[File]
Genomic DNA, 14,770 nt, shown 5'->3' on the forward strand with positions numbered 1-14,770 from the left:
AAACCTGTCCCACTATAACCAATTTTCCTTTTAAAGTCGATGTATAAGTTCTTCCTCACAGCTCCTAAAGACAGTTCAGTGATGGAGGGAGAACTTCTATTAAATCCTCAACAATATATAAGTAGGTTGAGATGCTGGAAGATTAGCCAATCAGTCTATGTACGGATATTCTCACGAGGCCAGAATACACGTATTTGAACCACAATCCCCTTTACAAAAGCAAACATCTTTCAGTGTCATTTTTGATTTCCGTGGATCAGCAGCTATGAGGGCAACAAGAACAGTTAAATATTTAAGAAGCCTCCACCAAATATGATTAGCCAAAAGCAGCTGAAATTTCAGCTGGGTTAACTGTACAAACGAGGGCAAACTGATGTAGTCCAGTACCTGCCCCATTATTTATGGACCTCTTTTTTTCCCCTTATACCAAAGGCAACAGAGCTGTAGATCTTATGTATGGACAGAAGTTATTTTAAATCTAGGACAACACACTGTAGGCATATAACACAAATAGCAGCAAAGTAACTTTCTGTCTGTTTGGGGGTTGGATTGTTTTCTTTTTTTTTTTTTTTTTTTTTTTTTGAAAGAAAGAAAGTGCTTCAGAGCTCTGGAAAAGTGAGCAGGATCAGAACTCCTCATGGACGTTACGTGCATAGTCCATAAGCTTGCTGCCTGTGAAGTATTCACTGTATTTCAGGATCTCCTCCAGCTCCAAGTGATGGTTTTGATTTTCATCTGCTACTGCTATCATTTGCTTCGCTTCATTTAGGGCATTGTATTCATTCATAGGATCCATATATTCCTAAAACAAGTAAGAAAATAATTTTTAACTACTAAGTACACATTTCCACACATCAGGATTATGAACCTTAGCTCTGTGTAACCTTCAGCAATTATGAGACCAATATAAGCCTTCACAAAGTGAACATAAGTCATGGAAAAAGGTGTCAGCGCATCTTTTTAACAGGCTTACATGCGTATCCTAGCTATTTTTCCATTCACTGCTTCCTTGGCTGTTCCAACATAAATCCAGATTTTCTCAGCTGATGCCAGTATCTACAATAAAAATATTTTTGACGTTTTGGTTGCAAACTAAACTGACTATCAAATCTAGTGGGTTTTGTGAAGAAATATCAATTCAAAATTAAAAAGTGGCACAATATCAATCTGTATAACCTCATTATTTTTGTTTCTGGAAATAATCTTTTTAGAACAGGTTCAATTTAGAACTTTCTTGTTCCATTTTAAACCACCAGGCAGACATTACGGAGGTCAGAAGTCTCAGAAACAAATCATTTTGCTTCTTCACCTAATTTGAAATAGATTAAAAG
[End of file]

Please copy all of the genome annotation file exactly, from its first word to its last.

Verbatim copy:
Genomic DNA, 14,770 nt, shown 5'->3' on the forward strand with positions numbered 1-14,770 from the left:
AAACCTGTCCCACTATAACCAATTTTCCTTTTAAAGTCGATGTATAAGTTCTTCCTCACAGCTCCTAAAGACAGTTCAGTGATGGAGGGAGAACTTCTATTAAATCCTCAACAATATATAAGTAGGTTGAGATGCTGGAAGATTAGCCAATCAGTCTATGTACGGATATTCTCACGAGGCCAGAATACACGTATTTGAACCACAATCCCCTTTACAAAAGCAAACATCTTTCAGTGTCATTTTTGATTTCCGTGGATCAGCAGCTATGAGGGCAACAAGAACAGTTAAATATTTAAGAAGCCTCCACCAAATATGATTAGCCAAAAGCAGCTGAAATTTCAGCTGGGTTAACTGTACAAACGAGGGCAAACTGATGTAGTCCAGTACCTGCCCCATTATTTATGGACCTCTTTTTTTCCCCTTATACCAAAGGCAACAGAGCTGTAGATCTTATGTATGGACAGAAGTTATTTTAAATCTAGGACAACACACTGTAGGCATATAACACAAATAGCAGCAAAGTAACTTTCTGTCTGTTTGGGGGTTGGATTGTTTTCTTTTTTTTTTTTTTTTTTTTTTTTTGAAAGAAAGAAAGTGCTTCAGAGCTCTGGAAAAGTGAGCAGGATCAGAACTCCTCATGGACGTTACGTGCATAGTCCATAAGCTTGCTGCCTGTGAAGTATTCACTGTATTTCAGGATCTCCTCCAGCTCCAAGTGATGGTTTTGATTTTCATCTGCTACTGCTATCATTTGCTTCGCTTCATTTAGGGCATTGTATTCATTCATAGGATCCATATATTCCTAAAACAAGTAAGAAAATAATTTTTAACTACTAAGTACACATTTCCACACATCAGGATTATGAACCTTAGCTCTGTGTAACCTTCAGCAATTATGAGACCAATATAAGCCTTCACAAAGTGAACATAAGTCATGGAAAAAGGTGTCAGCGCATCTTTTTAACAGGCTTACATGCGTATCCTAGCTATTTTTCCATTCACTGCTTCCTTGGCTGTTCCAACATAAATCCAGATTTTCTCAGCTGATGCCAGTATCTACAATAAAAATATTTTTGACGTTTTGGTTGCAAACTAAACTGACTATCAAATCTAGTGGGTTTTGTGAAGAAATATCAATTCAAAATTAAAAAGTGGCACAATATCAATCTGTATAACCTCATTATTTTTGTTTCTGGAAATAATCTTTTTAGAACAGGTTCAATTTAGAACTTTCTTGTTCCATTTTAAACCACCAGGCAGACATTACGGAGGTCAGAAGTCTCAGAAACAAATCATTTTGCTTCTTCACCTAATTTGAAATAGATTAAAAG